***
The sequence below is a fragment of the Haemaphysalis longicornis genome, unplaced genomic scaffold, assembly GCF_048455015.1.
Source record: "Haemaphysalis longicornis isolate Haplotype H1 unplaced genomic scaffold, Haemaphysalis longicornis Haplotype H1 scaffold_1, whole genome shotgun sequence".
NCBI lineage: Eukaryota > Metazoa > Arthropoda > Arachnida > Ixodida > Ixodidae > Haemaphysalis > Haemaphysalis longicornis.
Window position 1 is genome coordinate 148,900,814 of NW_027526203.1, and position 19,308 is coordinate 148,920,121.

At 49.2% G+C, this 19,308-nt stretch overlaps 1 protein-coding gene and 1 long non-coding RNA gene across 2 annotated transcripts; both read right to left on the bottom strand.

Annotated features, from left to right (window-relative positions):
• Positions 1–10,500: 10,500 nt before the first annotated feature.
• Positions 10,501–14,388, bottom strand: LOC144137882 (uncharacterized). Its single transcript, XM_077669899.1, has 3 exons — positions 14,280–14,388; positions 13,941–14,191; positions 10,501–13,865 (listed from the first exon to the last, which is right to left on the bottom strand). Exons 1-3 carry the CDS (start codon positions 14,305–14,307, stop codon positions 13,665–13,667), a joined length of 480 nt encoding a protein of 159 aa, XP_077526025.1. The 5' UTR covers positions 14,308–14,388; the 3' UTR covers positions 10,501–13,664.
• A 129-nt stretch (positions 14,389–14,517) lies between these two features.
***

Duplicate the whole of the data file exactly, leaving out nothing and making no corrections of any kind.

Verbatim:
The sequence below is a fragment of the Haemaphysalis longicornis genome, unplaced genomic scaffold, assembly GCF_048455015.1.
Source record: "Haemaphysalis longicornis isolate Haplotype H1 unplaced genomic scaffold, Haemaphysalis longicornis Haplotype H1 scaffold_1, whole genome shotgun sequence".
NCBI lineage: Eukaryota > Metazoa > Arthropoda > Arachnida > Ixodida > Ixodidae > Haemaphysalis > Haemaphysalis longicornis.
Window position 1 is genome coordinate 148,900,814 of NW_027526203.1, and position 19,308 is coordinate 148,920,121.

At 49.2% G+C, this 19,308-nt stretch overlaps 1 protein-coding gene and 1 long non-coding RNA gene across 2 annotated transcripts; both read right to left on the bottom strand.

Annotated features, from left to right (window-relative positions):
• Positions 1–10,500: 10,500 nt before the first annotated feature.
• Positions 10,501–14,388, bottom strand: LOC144137882 (uncharacterized). Its single transcript, XM_077669899.1, has 3 exons — positions 14,280–14,388; positions 13,941–14,191; positions 10,501–13,865 (listed from the first exon to the last, which is right to left on the bottom strand). Exons 1-3 carry the CDS (start codon positions 14,305–14,307, stop codon positions 13,665–13,667), a joined length of 480 nt encoding a protein of 159 aa, XP_077526025.1. The 5' UTR covers positions 14,308–14,388; the 3' UTR covers positions 10,501–13,664.
• A 129-nt stretch (positions 14,389–14,517) lies between these two features.